Phil Goff has left some messy unfinished business for his successors to the Foreign Affairs and Defence portfolios after nearly three years of fruitless negotiations with the Karzai government
New Zealanders have been conditioned to think that we enjoy a respected position as peace-builders in
Since the beginning of 2006, Labour’s foreign affairs and defence specialist Phil Goff has been embroiled in protracted and fruitless negotiations with the Karzai Government in
There was just one problem: as ISAF members, the
ISAF procedures state that: “When transferring a detainee to the control of the Host Nation, ISAF cannot seek to constrain the freedom of action of the Afghan authorities. However, bilateral agreements may be concluded between the TCNs and the Host Nation, according to national requirements.”
Phil Goff’s problem was that his government had negotiated a Bilateral Military Technical Arrangement with the Afghan Transitional Authority led by Hamid Karzai before serious concerns about detainees surfaced.
The New Zealand Arrangement contained no provisions to ensure that detainees transferred to Afghan custody were treated in accordance with international human rights or humanitarian law, could be tracked by the International Committee for the Red Cross (ICRC) or the Afghanistan Independent Human Rights Commission, or that New Zealand’s opposition to the death penalty would be respected.
Such safeguard provisions were a feature of bilateral agreements negotiated by the governments of other nations participating in ISAF, including
By 2006, the omission in the
The grand ambition for global leadership would be threatened by any looseness in
In 2004, the Afghanistan Independent Human Rights Council had warned that “torture continues to take place as a routine part of police procedures. The AIHRC has found torture to occur particularly at the investigation stage in order to extort confessions from detainees. Forced confessions are clearly in violation of the Universal Declaration of Human Rights.”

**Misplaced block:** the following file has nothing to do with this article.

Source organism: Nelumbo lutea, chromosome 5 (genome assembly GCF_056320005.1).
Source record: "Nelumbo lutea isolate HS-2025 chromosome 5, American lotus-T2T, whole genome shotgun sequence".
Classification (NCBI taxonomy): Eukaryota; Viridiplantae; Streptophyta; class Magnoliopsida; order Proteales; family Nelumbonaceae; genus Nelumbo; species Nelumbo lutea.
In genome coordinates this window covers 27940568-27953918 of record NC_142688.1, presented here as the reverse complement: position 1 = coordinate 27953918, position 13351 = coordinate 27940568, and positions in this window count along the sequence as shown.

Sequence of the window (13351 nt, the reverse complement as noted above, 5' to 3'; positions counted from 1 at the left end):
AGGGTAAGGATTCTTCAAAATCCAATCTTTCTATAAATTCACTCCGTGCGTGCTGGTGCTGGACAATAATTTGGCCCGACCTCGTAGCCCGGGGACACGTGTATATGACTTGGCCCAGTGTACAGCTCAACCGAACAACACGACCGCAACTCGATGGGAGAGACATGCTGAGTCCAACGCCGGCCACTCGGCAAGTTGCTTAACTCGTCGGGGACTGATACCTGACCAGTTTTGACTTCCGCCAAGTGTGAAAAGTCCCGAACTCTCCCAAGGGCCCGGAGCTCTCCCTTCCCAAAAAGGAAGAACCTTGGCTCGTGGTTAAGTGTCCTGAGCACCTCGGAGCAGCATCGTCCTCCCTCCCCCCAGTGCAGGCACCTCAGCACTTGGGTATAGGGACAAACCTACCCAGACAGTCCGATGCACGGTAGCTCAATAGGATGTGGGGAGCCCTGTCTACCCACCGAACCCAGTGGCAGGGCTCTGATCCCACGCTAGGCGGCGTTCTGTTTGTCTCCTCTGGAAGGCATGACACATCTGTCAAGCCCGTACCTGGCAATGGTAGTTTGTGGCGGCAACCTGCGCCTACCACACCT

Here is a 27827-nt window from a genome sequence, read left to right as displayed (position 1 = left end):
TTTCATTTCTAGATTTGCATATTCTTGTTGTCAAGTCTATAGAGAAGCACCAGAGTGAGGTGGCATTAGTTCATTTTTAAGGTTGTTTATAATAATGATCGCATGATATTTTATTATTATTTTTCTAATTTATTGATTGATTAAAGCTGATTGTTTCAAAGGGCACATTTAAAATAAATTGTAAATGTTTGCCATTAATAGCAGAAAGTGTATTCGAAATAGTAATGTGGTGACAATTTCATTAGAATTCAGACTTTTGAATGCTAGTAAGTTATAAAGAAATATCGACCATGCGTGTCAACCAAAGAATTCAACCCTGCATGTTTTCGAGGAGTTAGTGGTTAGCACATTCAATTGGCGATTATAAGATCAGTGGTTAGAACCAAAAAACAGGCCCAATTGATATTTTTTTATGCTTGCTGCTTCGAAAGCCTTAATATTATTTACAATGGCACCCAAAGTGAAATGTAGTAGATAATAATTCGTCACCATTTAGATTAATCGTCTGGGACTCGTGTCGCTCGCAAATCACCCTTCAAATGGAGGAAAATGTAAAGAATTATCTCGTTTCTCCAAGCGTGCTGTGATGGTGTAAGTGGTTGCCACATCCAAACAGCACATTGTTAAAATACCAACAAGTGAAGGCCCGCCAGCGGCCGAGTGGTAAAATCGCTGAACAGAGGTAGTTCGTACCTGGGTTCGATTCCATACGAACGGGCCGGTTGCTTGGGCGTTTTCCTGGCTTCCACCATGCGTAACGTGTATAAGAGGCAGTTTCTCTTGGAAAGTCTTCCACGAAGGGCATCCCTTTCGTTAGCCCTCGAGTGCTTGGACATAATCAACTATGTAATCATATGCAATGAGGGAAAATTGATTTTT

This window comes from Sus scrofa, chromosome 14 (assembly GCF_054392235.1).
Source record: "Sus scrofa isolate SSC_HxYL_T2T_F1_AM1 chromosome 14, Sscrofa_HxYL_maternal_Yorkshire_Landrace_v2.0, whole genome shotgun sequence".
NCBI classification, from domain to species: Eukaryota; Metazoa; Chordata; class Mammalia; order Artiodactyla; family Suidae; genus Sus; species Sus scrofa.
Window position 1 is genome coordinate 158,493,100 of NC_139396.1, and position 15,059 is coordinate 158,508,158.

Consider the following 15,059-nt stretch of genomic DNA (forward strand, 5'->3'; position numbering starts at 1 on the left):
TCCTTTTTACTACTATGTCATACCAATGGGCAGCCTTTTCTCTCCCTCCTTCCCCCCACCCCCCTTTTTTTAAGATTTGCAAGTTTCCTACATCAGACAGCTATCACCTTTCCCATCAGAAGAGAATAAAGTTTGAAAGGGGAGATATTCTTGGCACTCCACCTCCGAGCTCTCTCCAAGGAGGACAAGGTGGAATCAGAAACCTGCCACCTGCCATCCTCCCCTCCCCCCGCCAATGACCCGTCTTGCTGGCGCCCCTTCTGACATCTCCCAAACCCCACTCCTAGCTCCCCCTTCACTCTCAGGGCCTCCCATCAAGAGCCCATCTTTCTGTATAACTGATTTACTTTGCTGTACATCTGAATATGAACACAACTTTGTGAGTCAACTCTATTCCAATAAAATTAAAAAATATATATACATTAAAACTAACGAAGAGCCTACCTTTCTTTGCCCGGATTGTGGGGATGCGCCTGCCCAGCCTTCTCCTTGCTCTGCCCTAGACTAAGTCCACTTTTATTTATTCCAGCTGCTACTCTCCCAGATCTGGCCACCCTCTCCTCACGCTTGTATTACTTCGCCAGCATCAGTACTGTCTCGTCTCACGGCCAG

The same year,the United Nations Special Rapporteur on Torture, and Cruel, Inhuman and Degrading Treatment condemned interrogation practices used on Afghani and Iraqi detainees. The practices included “depriving them of sleep or light for prolonged periods, exposing them to extremes of heat, cold, noise and light, hooding, depriving them of clothing, stripping detainees naked, and threatening them with dogs.”
US Department of Defence documents confirm that these practices were applied at the Bagram Base in
The Bagram Base has been used by senior NZDF liaison staff since December 2001 and by the NZDF logistics team supporting the Kiwibase provincial reconstruction operation since August 2003.
Because of the secrecy surrounding operations by the New Zealand SAS troops, it is not possible to confirm if Bagram was the centre used to process the 50 to 70 detainees that they captured in 2002 and turned over to
However, in January 2006
The issue was pursued in a series of diplomatic contacts with
On 7 October 2007, the Karzai government executed 15 prisoners who had been sentenced to death.
All insurgents, terrorists, and anti-government forces in
Four months after the executions, Minister Goff confirmed in a letter to me that
Since then, there have been no reports of progress, and I did ask for a copy of the amended agreement if and when it was finalised.
Goff’s successors in foreign affairs and defence would be well advised to exercise extreme caution in our continuing relationship with